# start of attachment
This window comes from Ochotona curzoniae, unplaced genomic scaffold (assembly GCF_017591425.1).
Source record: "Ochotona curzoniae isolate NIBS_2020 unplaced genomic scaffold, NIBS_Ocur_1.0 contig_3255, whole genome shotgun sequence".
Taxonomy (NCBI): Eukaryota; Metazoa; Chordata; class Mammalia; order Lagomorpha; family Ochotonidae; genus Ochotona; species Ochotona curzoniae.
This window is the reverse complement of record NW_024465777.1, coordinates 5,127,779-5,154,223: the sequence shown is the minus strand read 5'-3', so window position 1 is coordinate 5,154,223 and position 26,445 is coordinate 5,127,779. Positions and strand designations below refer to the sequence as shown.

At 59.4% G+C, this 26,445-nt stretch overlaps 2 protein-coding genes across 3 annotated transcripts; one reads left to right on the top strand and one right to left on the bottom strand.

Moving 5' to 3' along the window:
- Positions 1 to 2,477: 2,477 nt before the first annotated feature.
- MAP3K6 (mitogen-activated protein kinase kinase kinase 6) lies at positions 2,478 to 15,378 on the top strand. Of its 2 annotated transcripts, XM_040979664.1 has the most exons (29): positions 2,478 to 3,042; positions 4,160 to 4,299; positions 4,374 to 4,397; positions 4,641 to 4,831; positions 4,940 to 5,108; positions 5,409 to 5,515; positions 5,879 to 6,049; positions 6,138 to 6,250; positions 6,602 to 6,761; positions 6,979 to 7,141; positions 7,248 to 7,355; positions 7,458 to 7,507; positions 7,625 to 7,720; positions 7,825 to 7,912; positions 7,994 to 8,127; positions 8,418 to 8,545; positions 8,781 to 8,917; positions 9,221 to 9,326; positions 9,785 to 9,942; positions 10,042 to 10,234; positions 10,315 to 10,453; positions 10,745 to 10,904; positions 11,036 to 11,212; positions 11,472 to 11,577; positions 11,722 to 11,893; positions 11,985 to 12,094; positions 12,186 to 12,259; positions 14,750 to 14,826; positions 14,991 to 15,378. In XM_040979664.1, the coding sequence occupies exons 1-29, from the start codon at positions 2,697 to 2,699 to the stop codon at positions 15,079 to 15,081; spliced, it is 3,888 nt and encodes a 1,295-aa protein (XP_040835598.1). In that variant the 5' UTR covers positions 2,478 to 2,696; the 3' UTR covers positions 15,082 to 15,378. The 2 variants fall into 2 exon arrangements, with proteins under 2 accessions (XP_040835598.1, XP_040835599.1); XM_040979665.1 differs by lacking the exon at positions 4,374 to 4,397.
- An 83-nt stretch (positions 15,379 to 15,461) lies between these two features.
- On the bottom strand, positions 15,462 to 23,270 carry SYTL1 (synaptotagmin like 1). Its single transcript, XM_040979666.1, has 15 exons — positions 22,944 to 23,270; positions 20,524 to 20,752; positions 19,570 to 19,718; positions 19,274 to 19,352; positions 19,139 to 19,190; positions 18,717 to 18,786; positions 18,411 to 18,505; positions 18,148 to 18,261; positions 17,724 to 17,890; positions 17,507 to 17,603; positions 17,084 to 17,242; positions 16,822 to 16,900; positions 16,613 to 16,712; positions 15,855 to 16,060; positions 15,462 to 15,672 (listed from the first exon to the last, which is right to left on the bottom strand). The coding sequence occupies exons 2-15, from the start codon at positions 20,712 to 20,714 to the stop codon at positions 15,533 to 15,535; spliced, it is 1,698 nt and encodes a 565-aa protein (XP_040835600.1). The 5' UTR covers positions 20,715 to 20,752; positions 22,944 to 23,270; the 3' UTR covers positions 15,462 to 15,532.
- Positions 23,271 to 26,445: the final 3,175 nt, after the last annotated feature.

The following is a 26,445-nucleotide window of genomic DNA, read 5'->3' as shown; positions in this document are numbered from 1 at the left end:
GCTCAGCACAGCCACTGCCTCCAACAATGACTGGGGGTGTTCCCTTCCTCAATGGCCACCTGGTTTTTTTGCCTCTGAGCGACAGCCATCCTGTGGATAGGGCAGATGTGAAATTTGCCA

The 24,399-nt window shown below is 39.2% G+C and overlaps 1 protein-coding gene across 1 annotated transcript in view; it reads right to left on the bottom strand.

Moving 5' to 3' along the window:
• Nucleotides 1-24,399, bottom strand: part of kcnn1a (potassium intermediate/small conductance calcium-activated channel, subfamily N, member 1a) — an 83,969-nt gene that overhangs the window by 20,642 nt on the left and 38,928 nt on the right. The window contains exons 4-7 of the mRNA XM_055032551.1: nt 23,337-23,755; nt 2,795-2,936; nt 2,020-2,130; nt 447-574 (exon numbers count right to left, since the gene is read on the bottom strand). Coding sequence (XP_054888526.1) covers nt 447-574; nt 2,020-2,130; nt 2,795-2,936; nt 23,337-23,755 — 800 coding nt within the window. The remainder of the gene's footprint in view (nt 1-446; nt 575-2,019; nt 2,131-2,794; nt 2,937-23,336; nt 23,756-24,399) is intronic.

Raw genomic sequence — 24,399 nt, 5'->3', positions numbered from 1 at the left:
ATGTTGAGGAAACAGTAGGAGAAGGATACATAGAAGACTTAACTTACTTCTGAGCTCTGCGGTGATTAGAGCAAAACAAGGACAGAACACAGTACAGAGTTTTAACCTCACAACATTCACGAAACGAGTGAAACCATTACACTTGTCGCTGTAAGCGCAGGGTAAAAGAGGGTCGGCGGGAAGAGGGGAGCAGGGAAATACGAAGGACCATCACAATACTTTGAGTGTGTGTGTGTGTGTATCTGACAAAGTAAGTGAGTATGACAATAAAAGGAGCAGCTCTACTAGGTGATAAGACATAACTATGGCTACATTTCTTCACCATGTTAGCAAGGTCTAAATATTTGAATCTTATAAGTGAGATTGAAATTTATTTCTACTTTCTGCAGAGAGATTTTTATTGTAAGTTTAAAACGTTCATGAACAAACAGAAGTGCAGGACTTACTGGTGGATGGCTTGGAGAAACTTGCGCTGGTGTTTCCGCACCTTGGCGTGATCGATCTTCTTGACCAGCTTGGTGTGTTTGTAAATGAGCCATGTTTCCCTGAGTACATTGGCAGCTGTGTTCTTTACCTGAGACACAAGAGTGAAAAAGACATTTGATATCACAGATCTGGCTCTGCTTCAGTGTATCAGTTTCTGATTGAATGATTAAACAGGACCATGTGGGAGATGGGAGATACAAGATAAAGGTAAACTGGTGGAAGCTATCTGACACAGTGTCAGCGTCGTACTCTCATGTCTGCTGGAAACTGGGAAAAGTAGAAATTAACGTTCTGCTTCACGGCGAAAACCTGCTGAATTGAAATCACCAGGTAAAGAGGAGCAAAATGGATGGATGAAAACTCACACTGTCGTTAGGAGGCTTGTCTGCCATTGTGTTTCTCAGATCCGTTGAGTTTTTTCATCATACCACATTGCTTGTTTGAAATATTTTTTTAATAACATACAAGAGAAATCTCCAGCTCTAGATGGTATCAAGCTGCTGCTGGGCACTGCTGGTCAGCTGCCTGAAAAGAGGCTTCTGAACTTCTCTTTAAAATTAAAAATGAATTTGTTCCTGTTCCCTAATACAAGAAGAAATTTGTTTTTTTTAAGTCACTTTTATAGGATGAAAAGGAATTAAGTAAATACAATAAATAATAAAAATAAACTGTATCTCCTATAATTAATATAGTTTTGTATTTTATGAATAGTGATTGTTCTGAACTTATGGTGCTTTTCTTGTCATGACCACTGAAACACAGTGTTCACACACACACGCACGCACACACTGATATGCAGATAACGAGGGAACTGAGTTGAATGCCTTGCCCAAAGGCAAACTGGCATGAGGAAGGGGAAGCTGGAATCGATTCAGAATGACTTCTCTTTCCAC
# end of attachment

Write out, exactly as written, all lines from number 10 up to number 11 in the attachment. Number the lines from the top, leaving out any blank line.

- On the bottom strand, positions 15,462 to 23,270 carry SYTL1 (synaptotagmin like 1). Its single transcript, XM_040979666.1, has 15 exons — positions 22,944 to 23,270; positions 20,524 to 20,752; positions 19,570 to 19,718; positions 19,274 to 19,352; positions 19,139 to 19,190; positions 18,717 to 18,786; positions 18,411 to 18,505; positions 18,148 to 18,261; positions 17,724 to 17,890; positions 17,507 to 17,603; positions 17,084 to 17,242; positions 16,822 to 16,900; positions 16,613 to 16,712; positions 15,855 to 16,060; positions 15,462 to 15,672 (listed from the first exon to the last, which is right to left on the bottom strand). The coding sequence occupies exons 2-15, from the start codon at positions 20,712 to 20,714 to the stop codon at positions 15,533 to 15,535; spliced, it is 1,698 nt and encodes a 565-aa protein (XP_040835600.1). The 5' UTR covers positions 20,715 to 20,752; positions 22,944 to 23,270; the 3' UTR covers positions 15,462 to 15,532.
- Positions 23,271 to 26,445: the final 3,175 nt, after the last annotated feature.